Developed to undertake a detailed study of collagen, the researchers argue that the same methodology can be used with any protein-based sample and is currently being tested with cancer cells and proteins relevant to Type II diabetes.
Named 2D Mass Spectrometry (2DMS), the test provides a new tool in the rapidly expanding field research into the structure and function of proteins: Proteomics.
Led by the O’Connor Research Group in the University of Warwick’s Department of Chemistry, the researchers found that the large protein collagen can be sliced into smaller fragments and analysed by multidimensional mass spectrometry to yield data which is 1000x more detailed than previously possible with mass spectrometry, and 100% faster than analysing the same sample by existing techniques.
Commenting on 2DMS and its potential Professor Peter O’Connor, of the University of Warwick’s department of Chemistry and leader of the O’Connor Group, said:
“Within each and every cancer cell there are at least a million peptides comprising the protein machines that enable the cell to function. Understanding the structure and chemistry of all peptides and proteins will enable ground-breaking treatments to be developed, with 2DMS providing a new tool for studying them in far greater detail than before.”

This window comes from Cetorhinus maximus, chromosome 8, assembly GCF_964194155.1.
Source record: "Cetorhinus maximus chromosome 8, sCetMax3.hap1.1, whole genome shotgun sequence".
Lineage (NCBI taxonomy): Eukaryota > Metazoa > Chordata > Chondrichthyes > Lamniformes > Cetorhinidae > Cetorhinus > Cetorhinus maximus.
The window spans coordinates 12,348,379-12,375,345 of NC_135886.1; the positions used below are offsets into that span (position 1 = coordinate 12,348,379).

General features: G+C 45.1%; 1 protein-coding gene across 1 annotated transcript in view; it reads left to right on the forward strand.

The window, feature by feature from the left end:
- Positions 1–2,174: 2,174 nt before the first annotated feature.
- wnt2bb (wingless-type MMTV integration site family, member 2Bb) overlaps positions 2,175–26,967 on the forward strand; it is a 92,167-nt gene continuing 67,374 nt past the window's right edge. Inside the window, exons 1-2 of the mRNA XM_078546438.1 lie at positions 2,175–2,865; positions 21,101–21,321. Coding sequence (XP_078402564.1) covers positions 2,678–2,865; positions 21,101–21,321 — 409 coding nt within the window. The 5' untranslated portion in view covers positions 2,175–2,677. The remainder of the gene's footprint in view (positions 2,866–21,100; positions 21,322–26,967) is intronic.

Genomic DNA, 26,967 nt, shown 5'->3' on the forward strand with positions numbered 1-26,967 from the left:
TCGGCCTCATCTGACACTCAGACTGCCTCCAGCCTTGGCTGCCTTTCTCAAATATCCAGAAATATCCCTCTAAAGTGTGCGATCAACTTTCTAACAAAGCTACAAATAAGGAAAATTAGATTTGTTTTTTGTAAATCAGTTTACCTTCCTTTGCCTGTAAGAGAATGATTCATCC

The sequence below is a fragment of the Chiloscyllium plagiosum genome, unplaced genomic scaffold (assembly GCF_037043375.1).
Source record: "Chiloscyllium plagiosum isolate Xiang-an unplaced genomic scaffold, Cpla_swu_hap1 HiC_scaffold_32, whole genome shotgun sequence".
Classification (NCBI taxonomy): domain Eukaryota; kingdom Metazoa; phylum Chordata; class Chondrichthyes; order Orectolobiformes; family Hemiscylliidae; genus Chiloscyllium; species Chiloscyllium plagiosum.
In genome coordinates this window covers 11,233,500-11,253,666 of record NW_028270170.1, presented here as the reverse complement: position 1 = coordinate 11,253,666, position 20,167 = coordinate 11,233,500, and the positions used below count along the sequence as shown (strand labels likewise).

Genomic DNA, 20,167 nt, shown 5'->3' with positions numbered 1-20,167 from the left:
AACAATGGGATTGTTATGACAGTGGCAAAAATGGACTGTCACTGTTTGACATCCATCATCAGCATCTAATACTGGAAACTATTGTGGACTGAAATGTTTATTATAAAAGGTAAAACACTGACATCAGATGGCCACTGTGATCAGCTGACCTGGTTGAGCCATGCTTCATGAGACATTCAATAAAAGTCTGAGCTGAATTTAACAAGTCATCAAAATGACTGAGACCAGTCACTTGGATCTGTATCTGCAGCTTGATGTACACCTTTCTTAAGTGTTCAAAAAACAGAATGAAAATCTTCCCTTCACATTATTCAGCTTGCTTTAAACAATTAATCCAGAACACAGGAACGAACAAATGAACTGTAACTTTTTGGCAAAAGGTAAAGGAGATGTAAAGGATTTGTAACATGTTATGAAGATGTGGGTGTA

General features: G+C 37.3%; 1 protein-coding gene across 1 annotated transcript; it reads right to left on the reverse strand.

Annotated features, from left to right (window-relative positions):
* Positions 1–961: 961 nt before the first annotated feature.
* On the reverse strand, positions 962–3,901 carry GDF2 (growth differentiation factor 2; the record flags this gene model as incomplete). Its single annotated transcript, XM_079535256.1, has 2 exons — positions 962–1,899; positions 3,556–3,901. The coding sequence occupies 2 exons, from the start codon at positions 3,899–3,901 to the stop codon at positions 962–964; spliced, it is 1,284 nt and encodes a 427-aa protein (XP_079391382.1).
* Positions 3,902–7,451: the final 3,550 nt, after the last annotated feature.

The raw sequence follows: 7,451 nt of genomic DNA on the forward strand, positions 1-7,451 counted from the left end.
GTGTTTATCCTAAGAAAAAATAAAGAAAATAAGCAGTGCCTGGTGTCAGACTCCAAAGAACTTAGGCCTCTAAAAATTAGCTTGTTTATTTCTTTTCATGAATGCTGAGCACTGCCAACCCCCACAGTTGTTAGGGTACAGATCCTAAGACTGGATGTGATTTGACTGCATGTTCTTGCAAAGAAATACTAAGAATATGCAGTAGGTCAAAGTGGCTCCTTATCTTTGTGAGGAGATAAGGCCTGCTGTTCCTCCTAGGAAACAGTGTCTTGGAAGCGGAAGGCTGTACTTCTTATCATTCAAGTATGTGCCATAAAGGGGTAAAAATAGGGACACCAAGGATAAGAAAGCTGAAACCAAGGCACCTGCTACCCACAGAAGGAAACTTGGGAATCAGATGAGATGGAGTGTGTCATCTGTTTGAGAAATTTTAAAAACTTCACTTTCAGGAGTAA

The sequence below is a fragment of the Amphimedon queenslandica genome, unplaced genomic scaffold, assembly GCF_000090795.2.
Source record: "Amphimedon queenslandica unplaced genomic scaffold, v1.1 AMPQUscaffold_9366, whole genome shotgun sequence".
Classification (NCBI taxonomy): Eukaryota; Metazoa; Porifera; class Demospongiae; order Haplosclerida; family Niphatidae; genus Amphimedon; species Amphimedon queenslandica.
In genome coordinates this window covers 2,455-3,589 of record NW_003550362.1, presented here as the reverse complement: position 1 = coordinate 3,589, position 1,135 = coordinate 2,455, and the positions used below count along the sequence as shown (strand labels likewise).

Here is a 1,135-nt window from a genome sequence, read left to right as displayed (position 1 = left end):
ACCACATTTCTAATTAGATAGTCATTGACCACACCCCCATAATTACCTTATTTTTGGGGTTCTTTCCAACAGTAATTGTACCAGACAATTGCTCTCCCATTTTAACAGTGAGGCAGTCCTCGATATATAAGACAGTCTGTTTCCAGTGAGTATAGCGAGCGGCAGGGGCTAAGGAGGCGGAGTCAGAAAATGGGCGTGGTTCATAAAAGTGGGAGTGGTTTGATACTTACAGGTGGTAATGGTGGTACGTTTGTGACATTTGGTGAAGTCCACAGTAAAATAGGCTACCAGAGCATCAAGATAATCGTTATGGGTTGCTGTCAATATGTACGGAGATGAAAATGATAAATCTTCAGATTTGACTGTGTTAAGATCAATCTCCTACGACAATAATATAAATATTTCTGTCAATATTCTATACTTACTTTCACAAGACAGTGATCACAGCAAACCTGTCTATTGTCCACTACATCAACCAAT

2DMS was inspired by tools from the field of nuclear magnetic resonance whereby signals are spread out on a multidimensional canvas, by modulating particular signals in the sample and then tracing those modulation frequencies in the final signal. Professor O’Connor explains:
“The 2DMS method modulates ion signal intensities in a way which carries over into fragment ion signals, and therefore allows the researchers to correlate individual fragment ion signals with their precursor ion — effectively allowing sequencing of each molecule in the sample simultaneously.
“Since collagen has more than 400 individual peptide signals and whole cells have tens of thousands, this method saves a huge amount of time because there is no need to individually isolate and fragment each one serially; they are all fragmented together in parallel, and the data can be then extracted into individual fragment scans.”
This application of 2DMS originates in the undergraduate thesis project of University of Warwick Chemistry student Hayley Simon. Initially aiming to find all the known crosslinks in collagen she ran into difficulty in processing the data due to the need to isolate each of the 400 precursor peptide ions and sequence them individually. Ms. Simon then decided to try the new 2DMS technique and managed to achieve a remarkable level of separation and very detailed information.
Discussing the work Ms. Simon said:
“When studied by mass spectrometry, many species in the digested collagen sample appear similar. Disentangling this data, while accounting for multiple possible explanations, presented us with a significant challenge. Usually, the separation of species like this would not be possible without running many experiments.
“By using 2DMS, we were able to collect information about everything we observed in the collagen sample, performing just one experiment. After processing, the results are presented as a single spectrum, allowing patterns to be easily recognised. This helps identify components in the sample, which in turn can be used to determine structural information about the protein.”